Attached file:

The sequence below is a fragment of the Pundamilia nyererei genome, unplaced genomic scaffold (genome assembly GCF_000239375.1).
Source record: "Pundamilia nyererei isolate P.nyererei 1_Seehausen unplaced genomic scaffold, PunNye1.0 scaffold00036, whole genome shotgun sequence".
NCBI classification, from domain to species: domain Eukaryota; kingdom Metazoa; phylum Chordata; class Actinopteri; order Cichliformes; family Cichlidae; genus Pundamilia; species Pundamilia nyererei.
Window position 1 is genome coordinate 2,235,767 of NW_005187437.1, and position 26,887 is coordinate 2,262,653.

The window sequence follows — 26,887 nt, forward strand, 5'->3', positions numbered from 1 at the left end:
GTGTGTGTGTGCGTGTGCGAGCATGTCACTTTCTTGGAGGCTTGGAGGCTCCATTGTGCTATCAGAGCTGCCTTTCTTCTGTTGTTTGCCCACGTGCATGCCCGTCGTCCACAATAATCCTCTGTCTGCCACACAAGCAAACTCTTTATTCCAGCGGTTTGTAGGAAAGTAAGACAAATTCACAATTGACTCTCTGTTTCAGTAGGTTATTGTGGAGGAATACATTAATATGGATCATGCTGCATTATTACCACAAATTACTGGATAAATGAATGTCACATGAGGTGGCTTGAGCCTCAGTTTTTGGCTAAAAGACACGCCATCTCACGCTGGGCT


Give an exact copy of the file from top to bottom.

The sequence below is a fragment of the Pundamilia nyererei genome, unplaced genomic scaffold (genome assembly GCF_000239375.1).
Source record: "Pundamilia nyererei isolate P.nyererei 1_Seehausen unplaced genomic scaffold, PunNye1.0 scaffold00036, whole genome shotgun sequence".
NCBI classification, from domain to species: domain Eukaryota; kingdom Metazoa; phylum Chordata; class Actinopteri; order Cichliformes; family Cichlidae; genus Pundamilia; species Pundamilia nyererei.
Window position 1 is genome coordinate 2,235,767 of NW_005187437.1, and position 26,887 is coordinate 2,262,653.

The window sequence follows — 26,887 nt, forward strand, 5'->3', positions numbered from 1 at the left end:
GTGTGTGTGTGCGTGTGCGAGCATGTCACTTTCTTGGAGGCTTGGAGGCTCCATTGTGCTATCAGAGCTGCCTTTCTTCTGTTGTTTGCCCACGTGCATGCCCGTCGTCCACAATAATCCTCTGTCTGCCACACAAGCAAACTCTTTATTCCAGCGGTTTGTAGGAAAGTAAGACAAATTCACAATTGACTCTCTGTTTCAGTAGGTTATTGTGGAGGAATACATTAATATGGATCATGCTGCATTATTACCACAAATTACTGGATAAATGAATGTCACATGAGGTGGCTTGAGCCTCAGTTTTTGGCTAAAAGACACGCCATCTCACGCTGGGCT